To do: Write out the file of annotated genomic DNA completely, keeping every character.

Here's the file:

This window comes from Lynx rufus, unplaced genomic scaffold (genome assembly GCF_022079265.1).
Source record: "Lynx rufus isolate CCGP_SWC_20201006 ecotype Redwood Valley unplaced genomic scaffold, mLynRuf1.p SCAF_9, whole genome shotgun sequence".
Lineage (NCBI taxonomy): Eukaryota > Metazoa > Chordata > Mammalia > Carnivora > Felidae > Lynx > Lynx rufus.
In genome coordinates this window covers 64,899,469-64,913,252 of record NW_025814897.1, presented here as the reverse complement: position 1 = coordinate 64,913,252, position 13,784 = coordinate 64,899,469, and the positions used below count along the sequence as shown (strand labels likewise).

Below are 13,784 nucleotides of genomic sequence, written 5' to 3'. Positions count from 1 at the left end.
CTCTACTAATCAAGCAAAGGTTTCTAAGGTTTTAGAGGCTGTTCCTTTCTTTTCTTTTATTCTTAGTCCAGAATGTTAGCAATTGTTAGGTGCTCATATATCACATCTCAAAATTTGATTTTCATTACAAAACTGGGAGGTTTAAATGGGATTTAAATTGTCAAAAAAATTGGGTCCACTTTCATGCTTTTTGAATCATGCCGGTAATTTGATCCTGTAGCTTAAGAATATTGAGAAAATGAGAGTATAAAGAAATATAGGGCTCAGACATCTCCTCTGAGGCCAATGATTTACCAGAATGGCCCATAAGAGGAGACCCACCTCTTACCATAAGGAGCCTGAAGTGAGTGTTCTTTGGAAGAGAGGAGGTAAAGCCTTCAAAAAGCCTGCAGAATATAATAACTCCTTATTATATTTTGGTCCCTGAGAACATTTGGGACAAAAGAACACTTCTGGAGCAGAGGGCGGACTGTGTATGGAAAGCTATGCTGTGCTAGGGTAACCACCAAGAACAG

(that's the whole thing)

This window comes from Lynx rufus, unplaced genomic scaffold (genome assembly GCF_022079265.1).
Source record: "Lynx rufus isolate CCGP_SWC_20201006 ecotype Redwood Valley unplaced genomic scaffold, mLynRuf1.p SCAF_9, whole genome shotgun sequence".
Lineage (NCBI taxonomy): Eukaryota > Metazoa > Chordata > Mammalia > Carnivora > Felidae > Lynx > Lynx rufus.
In genome coordinates this window covers 64,899,469-64,913,252 of record NW_025814897.1, presented here as the reverse complement: position 1 = coordinate 64,913,252, position 13,784 = coordinate 64,899,469, and the positions used below count along the sequence as shown (strand labels likewise).

Below are 13,784 nucleotides of genomic sequence, written 5' to 3'. Positions count from 1 at the left end.
CTCTACTAATCAAGCAAAGGTTTCTAAGGTTTTAGAGGCTGTTCCTTTCTTTTCTTTTATTCTTAGTCCAGAATGTTAGCAATTGTTAGGTGCTCATATATCACATCTCAAAATTTGATTTTCATTACAAAACTGGGAGGTTTAAATGGGATTTAAATTGTCAAAAAAATTGGGTCCACTTTCATGCTTTTTGAATCATGCCGGTAATTTGATCCTGTAGCTTAAGAATATTGAGAAAATGAGAGTATAAAGAAATATAGGGCTCAGACATCTCCTCTGAGGCCAATGATTTACCAGAATGGCCCATAAGAGGAGACCCACCTCTTACCATAAGGAGCCTGAAGTGAGTGTTCTTTGGAAGAGAGGAGGTAAAGCCTTCAAAAAGCCTGCAGAATATAATAACTCCTTATTATATTTTGGTCCCTGAGAACATTTGGGACAAAAGAACACTTCTGGAGCAGAGGGCGGACTGTGTATGGAAAGCTATGCTGTGCTAGGGTAACCACCAAGAACAG